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What was your favourite Maple Leaf “draft day”?

For expectation, anticipation and excitement in hockey (and for the eternally hopeful Maple Leaf supporters) nothing matches draft day.  It seems to represent the epitome of optimism—as in this will be the year we (finally?) draft the kind of difference-makers who will shoot us to the top of the class, and we will become one of the truly elite teams in the National Hockey League.

As I write this little piece, we all await Saturday's NHL entry draft (the Leafs are still picking in the 20s, right?), which was of course the trigger for what I'm reflecting on today. (There are all kinds of excellent Leaf sites out there like Maple Leaf Hot Stove, Hope in the Big Smoke, Blue Chip Prospects and of course Pension Plan Puppets that cover 'prospects' thoroughly and project who the Leafs might have a shot at.  By all means check those sites out before the draft this weekend if you're looking for the the latest news on that front...)

I’ll try to be more succinct than I usually am today:  by far, the best Leaf draft day that I remember happened in 1973. Some background may help: the Leafs under then GM Jim Gregory had been building a really good team in the early ‘70s, a nice combination of emerging kids and savvy veterans.  We had Jacques Plante and Bernie Parent in goal, a classic combination of potential and experience.

Unfortunately, owner Harold Ballard didn’t believe the incoming World Hockey Association would ever amount to anything, so he did not fight to keep half a dozen really good young players who all jumped to the new league before the 1972-’73 season.  The team, thusly gutted, had a lousy year.

However, Gregory was able to turn disaster into promise, and acquired two additional first-round draft choices (one in a deal that sent Plante to Boston, I believe) to go with the one we already had.  I don’t remember for sure all these years later, but I believe we drafted something like fourth overall, then 10th and 15th.  (In those days, there were far fewer teams, so that last pick was actually near the end of the first round…)

In any event, I had been following the junior hockey scene very closely heading into that off-season, and knew a fair bit about some of the 20 year olds (that was the draft age back then) available.  Lanny McDonald was selected by the Leafs with their first pick, followed by Bob Neely, the burly defenseman from Peterbrough, and smooth-skating Ian Turnbull, a defender from the Ottawa 67s (after years with the Montreal Junior Canadiens.)

I grabbed a copy of the Globe the day after the draft to read all about it.  (It’s not like there was television or radio coverage if you didn’t live in Toronto.)  I held on to that sports section for years.  There were pictures and quotes from all the new players, thrilled, they each said, to be chosen by the blue and white.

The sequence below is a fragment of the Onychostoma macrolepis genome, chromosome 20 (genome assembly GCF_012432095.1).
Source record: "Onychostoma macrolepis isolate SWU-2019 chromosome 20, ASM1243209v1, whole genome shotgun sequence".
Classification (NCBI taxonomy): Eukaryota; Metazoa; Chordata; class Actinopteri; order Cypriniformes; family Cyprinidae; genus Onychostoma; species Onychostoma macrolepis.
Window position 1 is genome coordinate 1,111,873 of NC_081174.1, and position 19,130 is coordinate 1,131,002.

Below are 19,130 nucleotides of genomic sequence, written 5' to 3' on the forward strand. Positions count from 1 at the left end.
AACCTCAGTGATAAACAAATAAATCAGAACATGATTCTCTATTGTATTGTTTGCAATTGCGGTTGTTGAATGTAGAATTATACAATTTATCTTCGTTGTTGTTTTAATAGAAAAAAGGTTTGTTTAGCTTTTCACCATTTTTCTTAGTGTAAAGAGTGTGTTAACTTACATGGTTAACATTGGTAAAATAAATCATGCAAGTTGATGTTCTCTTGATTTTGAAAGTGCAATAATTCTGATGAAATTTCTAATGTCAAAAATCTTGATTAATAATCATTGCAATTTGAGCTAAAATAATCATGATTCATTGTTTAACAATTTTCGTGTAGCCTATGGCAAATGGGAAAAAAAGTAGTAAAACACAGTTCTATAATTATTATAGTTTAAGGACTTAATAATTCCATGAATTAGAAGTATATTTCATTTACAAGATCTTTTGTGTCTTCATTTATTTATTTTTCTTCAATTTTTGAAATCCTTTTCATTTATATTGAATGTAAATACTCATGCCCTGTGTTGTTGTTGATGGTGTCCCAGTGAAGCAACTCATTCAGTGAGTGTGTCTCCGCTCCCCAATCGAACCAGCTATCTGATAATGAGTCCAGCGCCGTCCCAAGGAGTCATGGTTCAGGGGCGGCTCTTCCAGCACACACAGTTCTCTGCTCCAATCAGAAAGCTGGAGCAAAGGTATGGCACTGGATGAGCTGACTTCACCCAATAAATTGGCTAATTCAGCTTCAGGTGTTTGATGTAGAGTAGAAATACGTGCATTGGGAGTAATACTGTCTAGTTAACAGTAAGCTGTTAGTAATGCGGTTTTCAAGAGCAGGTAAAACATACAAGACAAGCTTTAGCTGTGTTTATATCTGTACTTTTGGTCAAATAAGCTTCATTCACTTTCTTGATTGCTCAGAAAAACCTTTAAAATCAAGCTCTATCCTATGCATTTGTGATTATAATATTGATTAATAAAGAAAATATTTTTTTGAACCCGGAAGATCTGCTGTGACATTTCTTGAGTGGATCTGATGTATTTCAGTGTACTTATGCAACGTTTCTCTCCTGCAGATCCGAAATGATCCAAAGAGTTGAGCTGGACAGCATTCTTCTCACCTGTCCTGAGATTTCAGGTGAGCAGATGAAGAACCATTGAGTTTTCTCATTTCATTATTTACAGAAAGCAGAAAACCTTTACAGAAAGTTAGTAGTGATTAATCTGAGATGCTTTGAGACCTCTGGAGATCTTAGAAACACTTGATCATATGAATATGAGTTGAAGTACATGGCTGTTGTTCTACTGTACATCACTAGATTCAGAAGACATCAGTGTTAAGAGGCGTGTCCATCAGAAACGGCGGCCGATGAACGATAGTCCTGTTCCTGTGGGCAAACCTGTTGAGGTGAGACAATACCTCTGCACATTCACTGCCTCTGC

I had seen both Turnbull (right, in his playing days with the Leafs) and Neely play as juniors, and while I had some questions about Neely (I thought he was miscast as a would-be tough guy; he actually had a lot of skill for a very big man), I thought getting the sweet-skating Turnbull was an absolute steal.

All three played significant roles with the Leafs throughout the 1970s, McDonald and Turnbull most prominently.  But Neely had his moments, too.  I remember some big-time open-ice hits that he handed out, as well as some booming slapshot goals and skillful rink-long rushes.  The guy had so much talent but never quite found his footing in Toronto, unfortunately. (Gregory also added Borje Salming and Inge Hammarstrom as European free-agents that summer, making for quite a haul of fresh talent for the Leafs.)

Unfortunately, McDonald was traded by returning General Manager Punch Imlach during the 1979-’80 season.  He went on to a Hall-of-Fame career.  Turnbull was never quite the sum of his immense skills, though Leaf fans of that time well remember his splendid performance in the 1978 playoffs after Salming was seriously injured.

The real purpose of my post today is this, however:  what has been your favourite draft as a Leaf fan?  Does one year stand out because of a particular selection or a player that was a personal favourite (or turned out to be)?  Maybe it was a a big trade or because our scouting staff came up with a number of picks that became useful contributors?

The draft is a lot of fun, and evokes great memories for me—but nothing so far compared with 1973.  How about you?


  1. Favorite Leaf draft day?..Probably 2009.